On three consecutive evenings this week, a small group of unarmed men working for the city-funded non-profit Urban Alchemy approached people they thought were drug dealers on a South of Market street–only to realize they were outnumbered and in a dangerous situation.
“They have no weapons, not even a baton,” said Police Commissioner James Byrne, relating this story during an April 20 meeting as he sought to bring attention to the dangers faced by Urban Alchemy employees patrolling the city’s high-crime streets.
The confrontations this week involved a group of about seven Urban Alchemy workers, Byrne said, and twice as many apparent drug dealers.
The incidents follow the late-February shooting of an Urban Alchemy worker as he reportedly approached a drug dealer by a city-sanctioned homeless encampment near City Hall that he was helping patrol.
Byrne said police need to respond more consistently to calls from Urban Alchemy workers. Chief Bill Scott said at the commission meeting that he would look into the incident to “see what, if anything, we can do to make that more efficient.”
Byrne’s comments underscored the dangerous nature of the work carried out by employees without licenses or special state-mandated training necessary to become official security guards. The city has continued expanding Urban Alchemy’s role in monitoring the city’s most dangerous streets despite rising concerns about the safety and legality of their work.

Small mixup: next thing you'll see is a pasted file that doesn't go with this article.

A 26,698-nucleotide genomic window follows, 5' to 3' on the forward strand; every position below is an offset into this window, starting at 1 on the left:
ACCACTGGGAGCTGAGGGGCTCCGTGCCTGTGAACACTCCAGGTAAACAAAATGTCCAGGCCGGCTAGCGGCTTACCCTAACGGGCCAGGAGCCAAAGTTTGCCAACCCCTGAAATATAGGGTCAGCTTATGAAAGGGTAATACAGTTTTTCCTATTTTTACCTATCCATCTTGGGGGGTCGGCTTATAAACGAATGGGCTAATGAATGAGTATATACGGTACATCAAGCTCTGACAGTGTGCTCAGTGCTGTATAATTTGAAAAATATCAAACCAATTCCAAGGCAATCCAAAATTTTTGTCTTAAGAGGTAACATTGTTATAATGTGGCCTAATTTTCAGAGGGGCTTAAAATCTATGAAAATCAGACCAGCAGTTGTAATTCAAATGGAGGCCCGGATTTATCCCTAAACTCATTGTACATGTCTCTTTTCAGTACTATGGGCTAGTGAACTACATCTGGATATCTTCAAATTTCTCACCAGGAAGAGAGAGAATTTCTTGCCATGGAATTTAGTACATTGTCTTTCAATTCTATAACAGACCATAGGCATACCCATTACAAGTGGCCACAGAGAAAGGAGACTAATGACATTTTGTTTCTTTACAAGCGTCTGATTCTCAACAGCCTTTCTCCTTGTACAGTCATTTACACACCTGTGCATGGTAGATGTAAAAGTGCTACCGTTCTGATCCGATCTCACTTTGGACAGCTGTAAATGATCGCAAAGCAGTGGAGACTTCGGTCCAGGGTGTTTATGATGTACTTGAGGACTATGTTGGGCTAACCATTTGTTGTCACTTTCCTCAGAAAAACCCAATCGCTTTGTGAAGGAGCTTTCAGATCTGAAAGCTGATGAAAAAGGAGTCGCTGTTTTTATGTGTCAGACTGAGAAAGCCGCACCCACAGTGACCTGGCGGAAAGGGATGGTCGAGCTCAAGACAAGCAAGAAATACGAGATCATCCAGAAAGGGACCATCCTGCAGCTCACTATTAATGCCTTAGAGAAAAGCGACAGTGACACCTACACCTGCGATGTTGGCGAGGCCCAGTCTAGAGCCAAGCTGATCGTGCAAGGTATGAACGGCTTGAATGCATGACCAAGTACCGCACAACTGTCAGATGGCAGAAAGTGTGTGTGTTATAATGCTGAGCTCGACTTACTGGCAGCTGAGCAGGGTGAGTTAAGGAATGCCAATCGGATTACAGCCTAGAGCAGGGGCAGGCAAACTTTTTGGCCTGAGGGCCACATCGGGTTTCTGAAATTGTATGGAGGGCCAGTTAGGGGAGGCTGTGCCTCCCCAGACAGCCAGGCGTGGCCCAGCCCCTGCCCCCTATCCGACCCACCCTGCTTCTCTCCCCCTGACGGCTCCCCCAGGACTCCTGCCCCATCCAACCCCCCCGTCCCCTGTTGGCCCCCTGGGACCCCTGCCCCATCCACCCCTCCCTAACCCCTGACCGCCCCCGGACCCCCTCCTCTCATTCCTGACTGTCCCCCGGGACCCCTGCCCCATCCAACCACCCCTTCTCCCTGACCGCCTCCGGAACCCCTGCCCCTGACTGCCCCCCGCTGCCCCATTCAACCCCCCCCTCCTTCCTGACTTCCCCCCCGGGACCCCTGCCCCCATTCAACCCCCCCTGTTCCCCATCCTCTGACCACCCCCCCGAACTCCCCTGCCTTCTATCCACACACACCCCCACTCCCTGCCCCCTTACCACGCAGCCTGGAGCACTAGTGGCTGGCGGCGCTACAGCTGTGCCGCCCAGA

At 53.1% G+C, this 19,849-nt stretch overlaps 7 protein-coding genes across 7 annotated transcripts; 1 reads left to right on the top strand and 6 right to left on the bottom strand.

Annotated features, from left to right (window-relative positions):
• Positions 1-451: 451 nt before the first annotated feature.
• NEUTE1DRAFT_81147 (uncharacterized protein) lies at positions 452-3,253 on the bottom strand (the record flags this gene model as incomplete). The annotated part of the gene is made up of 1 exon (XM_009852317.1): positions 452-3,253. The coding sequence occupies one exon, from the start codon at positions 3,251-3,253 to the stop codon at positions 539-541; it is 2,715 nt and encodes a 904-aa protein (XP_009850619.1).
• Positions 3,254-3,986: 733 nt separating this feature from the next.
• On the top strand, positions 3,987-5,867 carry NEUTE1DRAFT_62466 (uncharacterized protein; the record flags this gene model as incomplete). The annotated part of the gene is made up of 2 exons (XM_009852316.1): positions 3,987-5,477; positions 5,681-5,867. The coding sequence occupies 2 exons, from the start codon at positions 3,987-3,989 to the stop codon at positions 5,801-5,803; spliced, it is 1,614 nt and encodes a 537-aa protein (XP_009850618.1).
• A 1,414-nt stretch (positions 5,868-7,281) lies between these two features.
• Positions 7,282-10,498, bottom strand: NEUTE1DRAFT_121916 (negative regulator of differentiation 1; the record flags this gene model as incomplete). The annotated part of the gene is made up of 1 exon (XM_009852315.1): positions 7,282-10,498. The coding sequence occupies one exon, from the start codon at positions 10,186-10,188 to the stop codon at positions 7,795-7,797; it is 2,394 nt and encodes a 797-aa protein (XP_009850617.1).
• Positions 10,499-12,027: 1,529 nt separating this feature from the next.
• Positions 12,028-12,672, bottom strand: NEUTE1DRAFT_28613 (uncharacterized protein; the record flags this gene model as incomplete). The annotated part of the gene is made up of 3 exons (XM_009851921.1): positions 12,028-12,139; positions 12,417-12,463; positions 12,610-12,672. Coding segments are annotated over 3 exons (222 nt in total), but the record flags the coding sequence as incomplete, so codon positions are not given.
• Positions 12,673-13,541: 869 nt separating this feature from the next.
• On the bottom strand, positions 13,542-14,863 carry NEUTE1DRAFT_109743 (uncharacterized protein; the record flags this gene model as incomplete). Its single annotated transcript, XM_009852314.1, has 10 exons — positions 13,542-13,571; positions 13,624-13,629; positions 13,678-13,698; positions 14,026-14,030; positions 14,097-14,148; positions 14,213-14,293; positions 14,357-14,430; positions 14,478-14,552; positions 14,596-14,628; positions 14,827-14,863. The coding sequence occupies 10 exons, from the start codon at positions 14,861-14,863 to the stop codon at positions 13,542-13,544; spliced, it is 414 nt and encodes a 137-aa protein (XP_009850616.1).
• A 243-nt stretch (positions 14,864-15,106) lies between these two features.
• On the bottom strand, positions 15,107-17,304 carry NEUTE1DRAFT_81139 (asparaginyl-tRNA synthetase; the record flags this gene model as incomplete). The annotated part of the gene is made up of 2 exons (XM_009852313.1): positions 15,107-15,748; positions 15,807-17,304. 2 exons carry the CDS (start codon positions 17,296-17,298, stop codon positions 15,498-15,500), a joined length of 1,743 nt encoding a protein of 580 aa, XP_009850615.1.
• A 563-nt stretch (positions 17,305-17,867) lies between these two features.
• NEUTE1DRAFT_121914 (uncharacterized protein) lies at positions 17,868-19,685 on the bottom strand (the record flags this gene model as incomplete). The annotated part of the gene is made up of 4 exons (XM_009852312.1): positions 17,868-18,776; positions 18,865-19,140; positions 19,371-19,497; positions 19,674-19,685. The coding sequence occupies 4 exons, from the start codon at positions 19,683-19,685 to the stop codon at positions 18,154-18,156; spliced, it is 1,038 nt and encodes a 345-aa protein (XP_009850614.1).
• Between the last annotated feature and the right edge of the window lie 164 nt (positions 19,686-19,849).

Urban Alchemy has repeatedly refused to respond to The Standard’s requests for comment regarding the safety of their workers. Mayor London Breed also did not respond to a request for comment.
Residents and city officials have applauded the nonprofit’s success in clearing the streets of open-air drug dealing in the Tenderloin. But others have complained that the efforts are pushing those issues into the surrounding neighborhoods—particularly SoMa. The area has seen a marked increase in shootings and residents have expressed concerns about a rise in drug dealing on the streets.
In an interview with The Standard last week, Tenderloin police captain Chris Canning praised Urban Alchemy for helping make the streets of the Tenderloin feel safer. But he also suggested the department was reluctant to give Urban Alchemy priority when it comes to requests for assistance.
They are in “no more or less danger than any other person walking in the neighborhood at that particular time,” he said. “If there's a pattern of particular criminal behavior, then we need to work on ways to address that through the police department.”
Breed granted Urban Alchemy an $8.8 million contract as part of her Mid-Market vibrancy and safety plan in August 2021.
The organization’s current budget describes $43 million in total contract and grant revenue in 2022, up from just under $36,000 in total revenue in 2018.
David Sjostedt can be reached at email@example.com